Private Labeling refers to manufacturing or acquiring a product via a third-party, and labeling it under a specific brand for retail. The type of manufacturer depends on the entity involved in private labeling, however, in most instances, includes an online marketplace such as Ali Baba or a foreign manufacturer or seller. The product is then customized in several different ways such as adding a logo or imposing a unique identifier to stand out from the competition.
Private Label products are sold to consumers via a retail outlet or through online marketplaces such as Amazon, attracting buyers who are willing to pay a premium. It may seem like somewhat of a foreign concept, but the practice is fairly common and in-fact many large corporations use this technique to drive sales and turn around high profits.
Why Would a Company Private Label Products?
The reason behind private labeling is simple. Mass producing thousands of original and innovative products is not a viable strategy for a single company. You are most probably using several private labeled products without even knowing. For example, do you by chance happen to own any athletic sneakers or attire? They most likely come from a company that practices private labeling e.g. Nike or Adidas. Another great example is the Dollar Shave Club, if you’ve ordered a razor from them, you should know that it’s 100% a private label product.
The examples mentioned above should give you a pretty good idea of how common private labeling is. It has amazing potential and like everything else a few downsides as well. So without further a do, let’s get into a few of those to give you some insight.
Is Private Labeling Always a Good Strategy?
At this point, some of you may be convinced that Private Labeling is a great way to acquire goods while others might be a bit skeptical if it’s really a good long term strategy. To give you a more realistic image of what private labeling truly is, we will explore a few pros and cons and clear any doubt or misconceptions around the topic.
Advantages of Private Labeling
- Anyone who knows how to operate a business, knows that demand and profits are mutually exclusive. The demand for a certain type of product is always fluctuating. Market trends are volatile and a business needs to constantly tweak products to stay ahead of the competition. Fortunately, private labeling allows companies to instantly make changes and adjust to market trends. This is one of the best ways to maximize profits, while also providing a product that consumers want to use.
- Speaking of profits, private labeling allows businesses to have complete control over pricing and profit margins. Since products are acquired for a relatively cheap price, it isn’t hard to stay competitive. However, this doesn’t exactly mean that a businesses can keep the price tag as high or low as they want. Having a smart pricing strategy is essential! If the product isn’t competitively priced, customers will flock to the competiton. Making it too cheap might give the impression of selling something of inferior quality. You need to undercut the market by just the right amount to ensure a good price to sales ratio.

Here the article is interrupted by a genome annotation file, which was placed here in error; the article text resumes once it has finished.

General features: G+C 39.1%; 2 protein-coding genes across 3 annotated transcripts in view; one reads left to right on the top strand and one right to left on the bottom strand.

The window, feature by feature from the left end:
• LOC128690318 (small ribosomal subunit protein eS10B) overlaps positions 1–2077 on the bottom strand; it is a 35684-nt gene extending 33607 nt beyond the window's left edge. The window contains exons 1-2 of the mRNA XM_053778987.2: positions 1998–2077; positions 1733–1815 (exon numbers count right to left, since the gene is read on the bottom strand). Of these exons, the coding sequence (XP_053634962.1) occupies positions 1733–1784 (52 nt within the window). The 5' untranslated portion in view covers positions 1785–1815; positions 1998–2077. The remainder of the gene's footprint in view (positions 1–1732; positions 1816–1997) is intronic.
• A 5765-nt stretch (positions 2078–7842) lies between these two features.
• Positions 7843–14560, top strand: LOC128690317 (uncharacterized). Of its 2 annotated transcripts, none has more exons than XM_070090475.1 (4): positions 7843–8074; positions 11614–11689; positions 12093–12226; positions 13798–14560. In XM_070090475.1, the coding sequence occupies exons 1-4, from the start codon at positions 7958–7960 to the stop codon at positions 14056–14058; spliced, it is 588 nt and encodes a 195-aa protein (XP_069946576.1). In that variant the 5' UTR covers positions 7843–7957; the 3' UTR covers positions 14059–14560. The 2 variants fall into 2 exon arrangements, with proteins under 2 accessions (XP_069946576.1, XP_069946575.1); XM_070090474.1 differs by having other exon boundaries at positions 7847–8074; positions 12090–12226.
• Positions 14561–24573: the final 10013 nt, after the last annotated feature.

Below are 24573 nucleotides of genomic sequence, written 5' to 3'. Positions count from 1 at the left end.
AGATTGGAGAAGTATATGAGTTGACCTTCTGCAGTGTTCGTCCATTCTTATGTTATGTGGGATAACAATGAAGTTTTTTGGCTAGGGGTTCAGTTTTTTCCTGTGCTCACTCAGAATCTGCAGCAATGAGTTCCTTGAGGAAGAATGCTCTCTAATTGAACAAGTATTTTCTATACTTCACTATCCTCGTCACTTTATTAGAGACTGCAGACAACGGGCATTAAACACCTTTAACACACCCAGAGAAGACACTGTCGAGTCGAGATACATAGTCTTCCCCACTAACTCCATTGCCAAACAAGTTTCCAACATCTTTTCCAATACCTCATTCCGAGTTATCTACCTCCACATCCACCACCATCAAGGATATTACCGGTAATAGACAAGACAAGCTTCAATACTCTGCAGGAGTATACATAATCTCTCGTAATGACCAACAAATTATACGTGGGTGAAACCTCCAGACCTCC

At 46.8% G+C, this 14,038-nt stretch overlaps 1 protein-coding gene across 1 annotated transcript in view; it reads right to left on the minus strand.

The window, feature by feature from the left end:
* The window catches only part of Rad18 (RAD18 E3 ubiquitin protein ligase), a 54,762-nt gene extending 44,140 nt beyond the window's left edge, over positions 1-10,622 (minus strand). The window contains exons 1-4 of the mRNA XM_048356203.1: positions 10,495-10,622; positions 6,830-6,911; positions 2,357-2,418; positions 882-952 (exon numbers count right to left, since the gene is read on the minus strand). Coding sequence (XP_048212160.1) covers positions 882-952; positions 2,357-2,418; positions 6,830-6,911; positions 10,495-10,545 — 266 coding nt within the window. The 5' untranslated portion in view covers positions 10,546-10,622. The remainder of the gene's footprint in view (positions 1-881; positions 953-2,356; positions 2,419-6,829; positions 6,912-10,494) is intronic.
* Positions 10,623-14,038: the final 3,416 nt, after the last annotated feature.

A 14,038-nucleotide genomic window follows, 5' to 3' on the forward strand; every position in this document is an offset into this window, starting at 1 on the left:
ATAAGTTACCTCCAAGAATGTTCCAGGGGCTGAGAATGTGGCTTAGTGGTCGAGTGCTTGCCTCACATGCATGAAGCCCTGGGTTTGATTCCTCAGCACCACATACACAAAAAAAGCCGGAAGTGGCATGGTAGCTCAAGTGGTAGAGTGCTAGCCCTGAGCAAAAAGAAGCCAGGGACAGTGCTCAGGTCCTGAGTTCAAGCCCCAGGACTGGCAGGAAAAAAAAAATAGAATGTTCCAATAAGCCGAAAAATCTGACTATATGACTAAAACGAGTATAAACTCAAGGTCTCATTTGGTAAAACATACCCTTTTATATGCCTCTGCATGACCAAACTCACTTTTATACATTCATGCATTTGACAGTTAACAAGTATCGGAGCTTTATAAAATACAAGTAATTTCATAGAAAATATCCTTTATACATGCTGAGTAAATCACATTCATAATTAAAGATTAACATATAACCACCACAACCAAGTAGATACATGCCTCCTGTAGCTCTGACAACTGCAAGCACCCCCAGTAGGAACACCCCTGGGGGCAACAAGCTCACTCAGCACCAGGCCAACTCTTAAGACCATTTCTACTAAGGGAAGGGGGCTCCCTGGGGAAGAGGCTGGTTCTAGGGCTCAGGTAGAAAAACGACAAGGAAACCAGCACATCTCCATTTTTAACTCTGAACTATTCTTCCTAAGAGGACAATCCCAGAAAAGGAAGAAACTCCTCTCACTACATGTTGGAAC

- A really important thing required for a business to succeed is creating brand loyalty. If you have a brand, through which you sell high-quality products, you’ll attract a lot of customers. Those customers will, after some time, come back to purchase from you again. They will then inform other people and through word of mouth, you’ll be gaining a lot of traction. That’s why private labeling is so great as it allows you to create a brand through which you can gain the loyalty of thousands of customers, therefore ensuring that you always have a form of sales.
- Arguably the most important advantage of private labeling is the control over branding. When it comes to branding, whether it is packaging or logos on your product, you have complete control.
Disadvantages of Private Labeling
- A common misconception, an issue that private labelers face, is the perception that private labeled products are not up to the mark in terms of quality. While this may be true in some cases, most of the time the reality is quite the opposite. Because of this misconception, consumers are weary of making a purchase, therefore driving away sales. To combat this private labeling brands put in place solid quality control measures, ensuring that only the best product reaches their customers.
- Since private labeling doesn’t involve producing your own goods, it can often result in a dependency on the manufacturer. Luckily, there is a good way to circumvent this problem and that is by diversifying manufacturers for a particular product. This is especially true for bigger brands that have a ton of sales for a single product.